There is a paper cut out from Worcester News at the forlorn but aesthetically pleasing press box at New Road which reminds everyone of the rampaging floods which hit Worcester last year. Groundsman Tim Packwood hasn’t been forced to perform his pre-season rituals this time around. Nature has been kinder with no such melodies with water. But the pleasantries end there.
Another year in the top echelon of English County Cricket and another bid to establish Pears at the top awaits. Worcestershire have been see-sawing between the two divisions for quite some time now and the topmost task for the players now is to challenge themselves to be at their best every time – that’s the best way of grounding out the necessary victims to stay in the division.
Predictors have already given the pink-slip to the Pears’ chances of staying up, but there’s an air of romanticism about Worcestershire cricket, far away from the big city life, which mimics the charm and optimistic life the cathedral city of Worcester gladdens.
Even in alphabetical order Worcestershire finds itself close to the bottom, an example of the county staying away from attention. While last season portrayed a one-man show which enabled the promotion by outsiders, it obscures the efforts of other players who showed up at different times to turn matches around.
Take the case of Richard Oliver. In last May, he was captaining Shropshire in the Minor Counties Championship and thinking of a coaching career when then Worcestershire opener Matt Pardoe’s drop in form coincided with Oliver getting a phone call. Oliver took the opportunity and started bashing runs at the top.
The seal of the promotion was architected by Jack Shantry against Surrey scoring a remarkable hundred and taking 10 wickets in one of the most complete displays of all-round talent seen on the county circuit. Tom Fell was in blistering form at the final few months with his century against Glamorgan coming the day after the death of his mentor, Damian D’Oliviera. There were players who stood up and finally made that collective leap towards justifying the faith set in them by Director of Cricket, Steve Rhodes.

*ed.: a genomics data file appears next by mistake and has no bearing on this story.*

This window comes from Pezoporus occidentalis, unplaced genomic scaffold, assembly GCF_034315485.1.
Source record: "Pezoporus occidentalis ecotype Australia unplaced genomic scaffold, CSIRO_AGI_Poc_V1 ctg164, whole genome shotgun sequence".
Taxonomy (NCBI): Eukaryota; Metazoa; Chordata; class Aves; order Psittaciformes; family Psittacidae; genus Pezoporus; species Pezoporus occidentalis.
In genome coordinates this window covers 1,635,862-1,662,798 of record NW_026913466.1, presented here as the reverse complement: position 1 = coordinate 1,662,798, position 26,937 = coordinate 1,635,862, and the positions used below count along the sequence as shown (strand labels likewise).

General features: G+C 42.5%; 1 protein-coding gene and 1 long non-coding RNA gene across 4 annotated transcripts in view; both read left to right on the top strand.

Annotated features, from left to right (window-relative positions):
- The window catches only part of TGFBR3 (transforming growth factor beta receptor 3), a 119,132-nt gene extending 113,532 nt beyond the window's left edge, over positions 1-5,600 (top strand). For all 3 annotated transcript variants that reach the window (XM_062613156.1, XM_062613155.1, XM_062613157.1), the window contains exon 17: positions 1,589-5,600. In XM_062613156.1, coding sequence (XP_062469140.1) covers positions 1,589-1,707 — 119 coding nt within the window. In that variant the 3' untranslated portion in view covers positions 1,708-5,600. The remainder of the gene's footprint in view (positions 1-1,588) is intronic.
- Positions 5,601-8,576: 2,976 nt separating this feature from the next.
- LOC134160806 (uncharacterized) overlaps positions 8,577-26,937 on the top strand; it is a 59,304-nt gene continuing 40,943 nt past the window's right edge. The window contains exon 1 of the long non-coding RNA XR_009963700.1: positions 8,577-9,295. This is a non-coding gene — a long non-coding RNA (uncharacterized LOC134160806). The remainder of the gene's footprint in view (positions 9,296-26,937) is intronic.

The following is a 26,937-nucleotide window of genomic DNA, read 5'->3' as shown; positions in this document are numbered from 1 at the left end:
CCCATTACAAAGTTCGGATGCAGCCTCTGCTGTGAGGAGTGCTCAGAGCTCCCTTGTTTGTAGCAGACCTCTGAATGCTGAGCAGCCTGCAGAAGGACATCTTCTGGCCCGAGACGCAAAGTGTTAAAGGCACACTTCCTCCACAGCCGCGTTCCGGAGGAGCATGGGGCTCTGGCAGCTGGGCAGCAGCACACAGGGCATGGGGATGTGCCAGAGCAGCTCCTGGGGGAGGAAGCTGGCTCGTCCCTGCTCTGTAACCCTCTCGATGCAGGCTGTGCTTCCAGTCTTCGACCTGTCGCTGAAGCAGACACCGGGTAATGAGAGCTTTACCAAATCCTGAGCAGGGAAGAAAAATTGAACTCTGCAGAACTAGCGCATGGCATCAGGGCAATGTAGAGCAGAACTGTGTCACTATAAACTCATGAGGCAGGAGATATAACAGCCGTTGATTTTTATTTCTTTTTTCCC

This will be another year of their ascension towards the ‘top’ bracket and there’s no better litmus test than Division One cricket. Worcestershire reached the quarter-finals of the Natwest T20 Blast but failed to reach the knockout stage of the Royal London One-Day Cup last year. While they stress they want to go as far they can in the shorter formats, the marked target lies in the LV Championship.
Rhodes wants stability at the top Division, and what better year than this year, to lay a foundation to it, where Worcestershire Cricket Club celebrates its 150th anniversary.
Ins: Alex Gidman (Gloucestershire), Alex Hepburn, Joe Clarke, Ed Barnard, George Rhodes, Graeme Whiles (all youth).
Outs: Nick Harrison, Matthew Pardoe, Graeme Cessford (all released).
Although Alex Gidman has been roped into add a seasoned tint, Worcestershire captain Daryl Mitchell remains the pivot at the top of the order. His runs will be crucial to elevate a batting line-up of relative inexperience and to lift them towards totals of substance. Mitchell passed 1000 runs for the season last year, which set the tone for their promotion. He showed the kind of form which England need, having tried and failed with lot of opening batters.
He’s led the Pears since 2011 and has struck a nice balance in guiding the youngsters who have come through the process. A cool head under adversity, Mitchell has Worcestershire ingrained to him and the County requires him to flourish in its 150th year.